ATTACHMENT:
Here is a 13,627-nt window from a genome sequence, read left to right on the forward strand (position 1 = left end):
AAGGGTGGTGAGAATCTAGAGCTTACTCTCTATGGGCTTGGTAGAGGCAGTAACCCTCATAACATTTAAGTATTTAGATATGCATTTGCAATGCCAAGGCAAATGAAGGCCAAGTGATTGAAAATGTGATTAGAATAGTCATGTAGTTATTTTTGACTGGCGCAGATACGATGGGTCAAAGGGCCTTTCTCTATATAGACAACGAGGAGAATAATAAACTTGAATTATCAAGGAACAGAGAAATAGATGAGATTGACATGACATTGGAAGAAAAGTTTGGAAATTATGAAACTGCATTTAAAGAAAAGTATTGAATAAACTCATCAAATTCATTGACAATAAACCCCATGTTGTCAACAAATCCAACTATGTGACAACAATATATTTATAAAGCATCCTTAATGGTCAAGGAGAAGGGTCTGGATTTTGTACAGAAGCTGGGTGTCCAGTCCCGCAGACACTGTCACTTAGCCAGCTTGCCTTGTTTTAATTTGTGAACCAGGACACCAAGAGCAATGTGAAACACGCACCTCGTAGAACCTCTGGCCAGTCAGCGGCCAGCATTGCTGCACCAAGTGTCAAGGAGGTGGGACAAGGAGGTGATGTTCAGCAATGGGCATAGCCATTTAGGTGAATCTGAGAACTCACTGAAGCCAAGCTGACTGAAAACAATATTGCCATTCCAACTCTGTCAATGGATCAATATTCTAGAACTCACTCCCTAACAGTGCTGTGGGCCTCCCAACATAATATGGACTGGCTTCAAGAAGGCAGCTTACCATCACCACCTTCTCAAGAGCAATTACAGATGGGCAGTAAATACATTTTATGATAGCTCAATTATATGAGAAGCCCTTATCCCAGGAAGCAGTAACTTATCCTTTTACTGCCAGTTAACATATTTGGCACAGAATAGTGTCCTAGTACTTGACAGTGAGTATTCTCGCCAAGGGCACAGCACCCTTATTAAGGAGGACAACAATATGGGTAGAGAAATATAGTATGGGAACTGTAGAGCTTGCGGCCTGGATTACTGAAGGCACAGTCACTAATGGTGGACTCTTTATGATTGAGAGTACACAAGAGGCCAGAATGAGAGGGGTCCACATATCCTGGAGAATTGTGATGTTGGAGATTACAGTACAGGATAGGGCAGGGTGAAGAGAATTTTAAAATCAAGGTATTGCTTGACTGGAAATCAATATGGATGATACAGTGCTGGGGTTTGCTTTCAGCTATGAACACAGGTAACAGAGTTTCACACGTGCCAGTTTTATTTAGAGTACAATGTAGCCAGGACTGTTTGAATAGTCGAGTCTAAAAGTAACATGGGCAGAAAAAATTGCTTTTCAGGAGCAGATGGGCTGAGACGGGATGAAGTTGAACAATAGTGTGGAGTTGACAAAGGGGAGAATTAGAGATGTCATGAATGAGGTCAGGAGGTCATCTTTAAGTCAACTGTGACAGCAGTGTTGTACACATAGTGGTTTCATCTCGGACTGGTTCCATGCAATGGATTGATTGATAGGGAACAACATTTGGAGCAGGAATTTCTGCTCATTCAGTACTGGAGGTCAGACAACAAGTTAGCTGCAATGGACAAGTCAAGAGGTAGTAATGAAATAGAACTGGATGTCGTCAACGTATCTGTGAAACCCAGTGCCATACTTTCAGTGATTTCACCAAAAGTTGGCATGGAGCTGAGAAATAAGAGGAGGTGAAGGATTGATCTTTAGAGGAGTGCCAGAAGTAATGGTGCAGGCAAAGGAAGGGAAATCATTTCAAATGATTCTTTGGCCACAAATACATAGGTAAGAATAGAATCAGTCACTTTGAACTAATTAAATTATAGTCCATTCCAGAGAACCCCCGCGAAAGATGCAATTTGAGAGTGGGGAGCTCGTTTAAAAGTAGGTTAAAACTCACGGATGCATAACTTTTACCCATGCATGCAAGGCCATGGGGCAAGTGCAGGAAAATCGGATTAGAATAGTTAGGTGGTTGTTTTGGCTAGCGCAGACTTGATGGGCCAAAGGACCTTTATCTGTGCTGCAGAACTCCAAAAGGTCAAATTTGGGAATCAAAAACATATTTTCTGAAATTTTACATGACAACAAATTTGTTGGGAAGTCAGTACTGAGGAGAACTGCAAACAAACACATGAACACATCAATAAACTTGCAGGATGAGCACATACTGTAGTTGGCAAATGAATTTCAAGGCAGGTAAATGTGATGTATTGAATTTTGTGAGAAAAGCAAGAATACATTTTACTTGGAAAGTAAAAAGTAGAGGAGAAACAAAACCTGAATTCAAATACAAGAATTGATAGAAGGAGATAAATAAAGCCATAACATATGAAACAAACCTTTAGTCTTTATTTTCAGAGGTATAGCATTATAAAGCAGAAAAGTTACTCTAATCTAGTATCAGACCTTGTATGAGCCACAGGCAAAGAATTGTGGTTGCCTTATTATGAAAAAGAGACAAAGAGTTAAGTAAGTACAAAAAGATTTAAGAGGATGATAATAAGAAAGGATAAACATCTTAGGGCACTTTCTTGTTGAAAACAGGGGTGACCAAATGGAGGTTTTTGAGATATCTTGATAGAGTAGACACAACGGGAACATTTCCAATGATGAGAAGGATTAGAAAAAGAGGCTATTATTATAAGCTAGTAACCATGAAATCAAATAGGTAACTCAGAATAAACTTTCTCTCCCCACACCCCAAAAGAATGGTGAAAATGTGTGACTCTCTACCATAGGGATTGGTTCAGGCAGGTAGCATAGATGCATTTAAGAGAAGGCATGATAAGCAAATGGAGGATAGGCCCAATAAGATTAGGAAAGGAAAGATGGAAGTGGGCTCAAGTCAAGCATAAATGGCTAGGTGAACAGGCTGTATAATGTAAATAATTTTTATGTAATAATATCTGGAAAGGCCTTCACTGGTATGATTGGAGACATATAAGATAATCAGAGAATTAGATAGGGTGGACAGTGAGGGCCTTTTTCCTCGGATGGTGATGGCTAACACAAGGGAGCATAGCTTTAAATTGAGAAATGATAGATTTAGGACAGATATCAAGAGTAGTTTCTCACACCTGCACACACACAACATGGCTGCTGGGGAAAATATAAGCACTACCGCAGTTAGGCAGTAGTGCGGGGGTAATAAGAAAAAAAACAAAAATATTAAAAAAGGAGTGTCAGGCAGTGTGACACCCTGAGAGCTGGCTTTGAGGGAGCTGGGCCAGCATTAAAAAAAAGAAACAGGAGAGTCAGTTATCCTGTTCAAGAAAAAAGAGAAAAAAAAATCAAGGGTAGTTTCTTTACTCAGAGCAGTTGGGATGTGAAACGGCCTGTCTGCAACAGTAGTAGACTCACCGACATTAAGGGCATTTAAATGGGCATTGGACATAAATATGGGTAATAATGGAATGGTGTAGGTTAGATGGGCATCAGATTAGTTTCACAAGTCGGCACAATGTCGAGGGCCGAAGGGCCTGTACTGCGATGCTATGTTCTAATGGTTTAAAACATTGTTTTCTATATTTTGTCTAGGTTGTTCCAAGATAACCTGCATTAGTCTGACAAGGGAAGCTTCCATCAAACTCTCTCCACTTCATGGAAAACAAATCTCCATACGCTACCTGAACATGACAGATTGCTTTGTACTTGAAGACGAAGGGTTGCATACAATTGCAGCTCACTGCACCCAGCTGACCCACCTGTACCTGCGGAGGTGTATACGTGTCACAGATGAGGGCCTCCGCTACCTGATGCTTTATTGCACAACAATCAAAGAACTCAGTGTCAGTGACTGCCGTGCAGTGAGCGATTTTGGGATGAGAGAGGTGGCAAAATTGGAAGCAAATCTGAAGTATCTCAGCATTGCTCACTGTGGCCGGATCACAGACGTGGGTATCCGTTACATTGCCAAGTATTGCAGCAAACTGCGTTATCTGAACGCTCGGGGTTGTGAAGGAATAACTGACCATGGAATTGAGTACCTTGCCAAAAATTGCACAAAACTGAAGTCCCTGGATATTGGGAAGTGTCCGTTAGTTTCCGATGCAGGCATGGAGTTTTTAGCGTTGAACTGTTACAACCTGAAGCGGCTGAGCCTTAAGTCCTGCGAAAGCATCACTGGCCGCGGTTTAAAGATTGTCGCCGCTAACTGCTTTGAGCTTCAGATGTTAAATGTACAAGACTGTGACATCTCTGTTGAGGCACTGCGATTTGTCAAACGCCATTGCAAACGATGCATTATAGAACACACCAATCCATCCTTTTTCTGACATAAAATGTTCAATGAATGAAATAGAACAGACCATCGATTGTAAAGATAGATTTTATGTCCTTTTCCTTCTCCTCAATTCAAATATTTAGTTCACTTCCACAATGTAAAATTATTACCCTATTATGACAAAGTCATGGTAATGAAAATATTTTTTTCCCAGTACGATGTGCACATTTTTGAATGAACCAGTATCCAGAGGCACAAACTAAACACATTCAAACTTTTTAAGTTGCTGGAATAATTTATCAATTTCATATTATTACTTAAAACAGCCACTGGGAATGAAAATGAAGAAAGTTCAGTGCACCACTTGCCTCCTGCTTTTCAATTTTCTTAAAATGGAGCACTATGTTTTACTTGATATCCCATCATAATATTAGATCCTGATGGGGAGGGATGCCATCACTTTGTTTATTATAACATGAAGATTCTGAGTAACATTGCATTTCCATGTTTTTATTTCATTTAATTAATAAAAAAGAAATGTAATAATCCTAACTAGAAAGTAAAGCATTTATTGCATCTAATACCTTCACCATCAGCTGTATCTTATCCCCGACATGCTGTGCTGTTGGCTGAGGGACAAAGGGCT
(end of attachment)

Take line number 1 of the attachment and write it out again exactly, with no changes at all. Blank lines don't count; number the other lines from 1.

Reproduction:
Here is a 13,627-nt window from a genome sequence, read left to right on the forward strand (position 1 = left end):